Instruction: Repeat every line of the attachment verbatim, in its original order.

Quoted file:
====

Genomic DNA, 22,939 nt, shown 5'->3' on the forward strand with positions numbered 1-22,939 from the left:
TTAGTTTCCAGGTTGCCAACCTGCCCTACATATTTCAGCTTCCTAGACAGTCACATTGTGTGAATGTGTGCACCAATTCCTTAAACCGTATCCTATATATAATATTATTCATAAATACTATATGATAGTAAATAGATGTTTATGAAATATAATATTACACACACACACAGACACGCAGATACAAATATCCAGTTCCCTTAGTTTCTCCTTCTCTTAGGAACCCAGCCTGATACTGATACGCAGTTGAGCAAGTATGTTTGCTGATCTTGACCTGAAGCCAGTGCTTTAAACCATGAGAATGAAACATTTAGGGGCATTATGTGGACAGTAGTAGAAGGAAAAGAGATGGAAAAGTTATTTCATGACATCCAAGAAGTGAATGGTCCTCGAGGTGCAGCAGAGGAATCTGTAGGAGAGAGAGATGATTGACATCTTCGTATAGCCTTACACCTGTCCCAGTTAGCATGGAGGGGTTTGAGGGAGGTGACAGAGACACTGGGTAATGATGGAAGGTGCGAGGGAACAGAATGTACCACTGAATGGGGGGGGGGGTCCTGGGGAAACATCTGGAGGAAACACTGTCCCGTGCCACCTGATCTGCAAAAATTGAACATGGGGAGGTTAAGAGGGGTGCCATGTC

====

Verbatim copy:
Genomic DNA, 22,939 nt, shown 5'->3' on the forward strand with positions numbered 1-22,939 from the left:
TTAGTTTCCAGGTTGCCAACCTGCCCTACATATTTCAGCTTCCTAGACAGTCACATTGTGTGAATGTGTGCACCAATTCCTTAAACCGTATCCTATATATAATATTATTCATAAATACTATATGATAGTAAATAGATGTTTATGAAATATAATATTACACACACACACAGACACGCAGATACAAATATCCAGTTCCCTTAGTTTCTCCTTCTCTTAGGAACCCAGCCTGATACTGATACGCAGTTGAGCAAGTATGTTTGCTGATCTTGACCTGAAGCCAGTGCTTTAAACCATGAGAATGAAACATTTAGGGGCATTATGTGGACAGTAGTAGAAGGAAAAGAGATGGAAAAGTTATTTCATGACATCCAAGAAGTGAATGGTCCTCGAGGTGCAGCAGAGGAATCTGTAGGAGAGAGAGATGATTGACATCTTCGTATAGCCTTACACCTGTCCCAGTTAGCATGGAGGGGTTTGAGGGAGGTGACAGAGACACTGGGTAATGATGGAAGGTGCGAGGGAACAGAATGTACCACTGAATGGGGGGGGGGGTCCTGGGGAAACATCTGGAGGAAACACTGTCCCGTGCCACCTGATCTGCAAAAATTGAACATGGGGAGGTTAAGAGGGGTGCCATGTC